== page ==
“They really need it. Basically they’ve got no industries other than tourism and tuna. There’s almost nothing they can do,” he said.

“The longer you can keep them afloat and viable the better.”

Dun spent time living and working in the Pacific Islands after retiring from AusAid. He took up a post with the South Pacific Commission for four years as their Director-General.

He said the Pacific was in trouble, and that the Utopian paradise holidaymakers imagine is quite some distance from the reality.

“In the way that people think about the Pacific, you think of an idyllic lifestyle with sea, sand, beautiful islands and happy people. It’s sort of a dream that people often have in regard to island cultures, and when you go there, you’ll find, mostly, that it’s so far from that that it isn’t funny,” he said.

“When you go there you can sometimes feel as if you’re in a slum. Australia is involved with providing aid there and it really is quite a challenge. The future of those people in those little countries is really hard to see.”

Paintings on the exterior of a Department of Foreign Affairs building, publicising the Millenium Development Goals set out by the OECD.
Paintings on the exterior of a Department of Foreign Affairs building, publicising the Millenium Development Goals set out by the OECD.

However, this has its complications, which are exacerbated by the cultural differences between these smaller struggling Pacific nations and a larger, developed country like Australia.

“Australia to an extent is always thought of as big brother, and is never popular. To be popular there you’ve got to work at it. Whereas the Kiwis are seen as part of the place. Australia is seen as a big Western Union that’s trying to boss them around. We worked really hard to try and undo that,” Dun explained.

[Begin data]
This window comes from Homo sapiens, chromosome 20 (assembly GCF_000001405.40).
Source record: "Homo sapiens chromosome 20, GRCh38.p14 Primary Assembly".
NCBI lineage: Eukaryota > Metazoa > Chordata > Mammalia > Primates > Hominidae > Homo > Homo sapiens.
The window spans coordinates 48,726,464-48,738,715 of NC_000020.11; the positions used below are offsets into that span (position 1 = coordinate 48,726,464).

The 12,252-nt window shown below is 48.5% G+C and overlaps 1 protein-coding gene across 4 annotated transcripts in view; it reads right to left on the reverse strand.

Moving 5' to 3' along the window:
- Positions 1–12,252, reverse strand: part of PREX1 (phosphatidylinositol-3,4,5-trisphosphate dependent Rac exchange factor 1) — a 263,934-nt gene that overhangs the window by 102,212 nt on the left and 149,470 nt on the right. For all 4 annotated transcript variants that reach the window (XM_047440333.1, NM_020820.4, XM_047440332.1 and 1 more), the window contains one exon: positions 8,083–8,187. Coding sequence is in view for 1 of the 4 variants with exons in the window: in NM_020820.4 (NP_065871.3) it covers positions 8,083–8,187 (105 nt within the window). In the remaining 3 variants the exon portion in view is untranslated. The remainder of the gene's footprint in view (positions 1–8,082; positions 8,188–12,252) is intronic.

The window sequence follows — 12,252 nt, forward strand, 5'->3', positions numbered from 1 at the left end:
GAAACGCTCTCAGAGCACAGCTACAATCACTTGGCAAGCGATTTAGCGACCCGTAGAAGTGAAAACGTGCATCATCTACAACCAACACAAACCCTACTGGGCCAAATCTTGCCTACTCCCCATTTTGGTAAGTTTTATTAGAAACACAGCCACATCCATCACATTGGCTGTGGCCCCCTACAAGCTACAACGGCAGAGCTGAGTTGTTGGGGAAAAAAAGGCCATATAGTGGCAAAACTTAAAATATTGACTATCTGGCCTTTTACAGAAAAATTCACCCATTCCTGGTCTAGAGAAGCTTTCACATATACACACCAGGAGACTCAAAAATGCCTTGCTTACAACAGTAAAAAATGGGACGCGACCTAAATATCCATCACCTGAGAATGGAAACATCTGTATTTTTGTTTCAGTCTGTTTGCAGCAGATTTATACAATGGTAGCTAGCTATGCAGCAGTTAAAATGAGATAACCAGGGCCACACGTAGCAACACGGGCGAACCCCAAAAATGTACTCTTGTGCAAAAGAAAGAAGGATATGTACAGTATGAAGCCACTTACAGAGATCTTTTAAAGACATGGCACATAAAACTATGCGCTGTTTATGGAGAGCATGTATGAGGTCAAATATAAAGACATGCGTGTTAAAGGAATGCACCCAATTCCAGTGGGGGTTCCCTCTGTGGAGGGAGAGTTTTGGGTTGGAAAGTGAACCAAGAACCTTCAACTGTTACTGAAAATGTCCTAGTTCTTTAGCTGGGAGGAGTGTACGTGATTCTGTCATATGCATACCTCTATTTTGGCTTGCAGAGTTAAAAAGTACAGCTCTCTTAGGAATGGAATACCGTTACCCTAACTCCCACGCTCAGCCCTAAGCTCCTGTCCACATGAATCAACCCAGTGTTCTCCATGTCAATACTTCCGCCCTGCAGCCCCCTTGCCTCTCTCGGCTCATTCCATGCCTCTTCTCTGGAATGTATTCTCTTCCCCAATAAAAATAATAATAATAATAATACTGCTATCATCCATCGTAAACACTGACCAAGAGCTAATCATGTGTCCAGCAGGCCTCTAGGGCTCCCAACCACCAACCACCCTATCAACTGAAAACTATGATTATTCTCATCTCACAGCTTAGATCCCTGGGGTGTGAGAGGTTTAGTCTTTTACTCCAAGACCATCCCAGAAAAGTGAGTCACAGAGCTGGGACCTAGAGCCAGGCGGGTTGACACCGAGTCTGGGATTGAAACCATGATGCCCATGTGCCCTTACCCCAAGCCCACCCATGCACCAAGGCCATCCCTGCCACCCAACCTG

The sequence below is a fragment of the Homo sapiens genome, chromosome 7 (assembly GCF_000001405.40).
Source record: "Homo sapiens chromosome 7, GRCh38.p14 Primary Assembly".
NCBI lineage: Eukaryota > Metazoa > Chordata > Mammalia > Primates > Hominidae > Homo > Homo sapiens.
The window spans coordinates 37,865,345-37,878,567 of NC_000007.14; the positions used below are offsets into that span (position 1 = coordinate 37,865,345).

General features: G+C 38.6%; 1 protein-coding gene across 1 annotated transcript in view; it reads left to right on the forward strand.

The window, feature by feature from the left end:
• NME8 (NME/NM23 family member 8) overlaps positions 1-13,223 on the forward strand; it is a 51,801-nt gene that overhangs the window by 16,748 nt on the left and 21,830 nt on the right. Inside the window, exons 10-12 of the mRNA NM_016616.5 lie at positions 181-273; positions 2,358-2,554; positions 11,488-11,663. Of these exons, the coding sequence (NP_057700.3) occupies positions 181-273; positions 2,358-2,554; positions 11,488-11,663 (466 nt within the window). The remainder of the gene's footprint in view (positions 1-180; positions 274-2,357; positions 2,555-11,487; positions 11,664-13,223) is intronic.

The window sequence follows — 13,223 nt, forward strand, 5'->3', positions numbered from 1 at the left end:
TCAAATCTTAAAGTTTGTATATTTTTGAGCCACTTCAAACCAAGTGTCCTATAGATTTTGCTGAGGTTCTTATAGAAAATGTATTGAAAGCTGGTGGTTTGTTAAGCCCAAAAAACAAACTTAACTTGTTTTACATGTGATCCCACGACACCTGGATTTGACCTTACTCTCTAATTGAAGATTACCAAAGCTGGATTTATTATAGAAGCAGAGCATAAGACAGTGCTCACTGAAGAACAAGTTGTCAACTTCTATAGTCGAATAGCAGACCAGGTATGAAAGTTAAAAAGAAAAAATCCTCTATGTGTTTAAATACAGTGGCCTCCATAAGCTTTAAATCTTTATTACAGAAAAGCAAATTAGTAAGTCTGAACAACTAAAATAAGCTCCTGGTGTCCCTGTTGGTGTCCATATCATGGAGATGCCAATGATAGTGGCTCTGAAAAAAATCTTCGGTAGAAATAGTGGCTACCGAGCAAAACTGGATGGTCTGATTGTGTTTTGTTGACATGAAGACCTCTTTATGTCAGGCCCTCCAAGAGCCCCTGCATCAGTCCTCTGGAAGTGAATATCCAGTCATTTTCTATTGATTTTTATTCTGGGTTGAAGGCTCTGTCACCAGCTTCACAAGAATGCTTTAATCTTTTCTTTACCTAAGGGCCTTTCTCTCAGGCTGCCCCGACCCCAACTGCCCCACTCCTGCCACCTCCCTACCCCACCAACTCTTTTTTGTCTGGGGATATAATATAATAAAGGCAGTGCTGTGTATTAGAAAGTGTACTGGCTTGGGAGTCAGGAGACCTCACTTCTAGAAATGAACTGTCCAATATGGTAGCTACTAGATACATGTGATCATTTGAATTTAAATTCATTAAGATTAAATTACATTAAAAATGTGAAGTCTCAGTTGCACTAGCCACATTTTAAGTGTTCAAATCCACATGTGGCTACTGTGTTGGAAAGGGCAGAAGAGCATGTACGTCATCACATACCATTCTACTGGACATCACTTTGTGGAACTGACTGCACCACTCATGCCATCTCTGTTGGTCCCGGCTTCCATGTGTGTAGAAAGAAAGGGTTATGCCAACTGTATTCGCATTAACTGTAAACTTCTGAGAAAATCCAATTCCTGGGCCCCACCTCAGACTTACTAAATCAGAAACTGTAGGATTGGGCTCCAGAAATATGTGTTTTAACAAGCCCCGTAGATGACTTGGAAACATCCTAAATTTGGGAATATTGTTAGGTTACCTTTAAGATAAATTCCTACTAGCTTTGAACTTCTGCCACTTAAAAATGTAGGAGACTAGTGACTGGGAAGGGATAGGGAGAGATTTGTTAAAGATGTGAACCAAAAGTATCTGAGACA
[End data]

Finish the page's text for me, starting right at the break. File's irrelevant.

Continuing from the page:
“Whereas the Kiwis, they’re islanders, and they’re sort of welcomed as brothers, even though they give less than Australia.”

If it’s such hard work, why then does Australia apply itself to the task of providing support to these much smaller, less economically stable countries?

“Take a little country like Tuvalu with about 10000 people. It’s as big as one of the hang on settlements for Canberra. What can they do? They can’t do anything. But they’re a country and they have a vote,” Dun said.

“Why the little countries matter, is that their votes are important for all sorts of things. There’s a heap of votes there, each country has a vote.”

These votes, particularly in the United Nations are hot property, and can make all the difference in global decision making.

“They put the countries up against each other. Taiwan and China for example. Say Solomon Islands gets money from Taiwan for their fisheries. You’ll find that China will immediately balance that.”

Dun’s experience also lead him to find that these international relationships were often leant on by partners and favours were exchanged, largely through the resources provided by various aid programs.

“You’ll find a lot of push from within the aid program from Australia’s key partners. For example, America, which has huge influence on Australia, they look to Australia to look after the South Pacific,” he said.

“Essentially that’s what Australia tries to do. These little countries are a huge priority.”

While on the face of the issue it may appear a waste of time and money to be attempting to transform these tiny nations, but in reality it seems that there is an underpinning element of giving and receiving in our aid transactions.

There’s a lot more to it than just loving thy neighbour.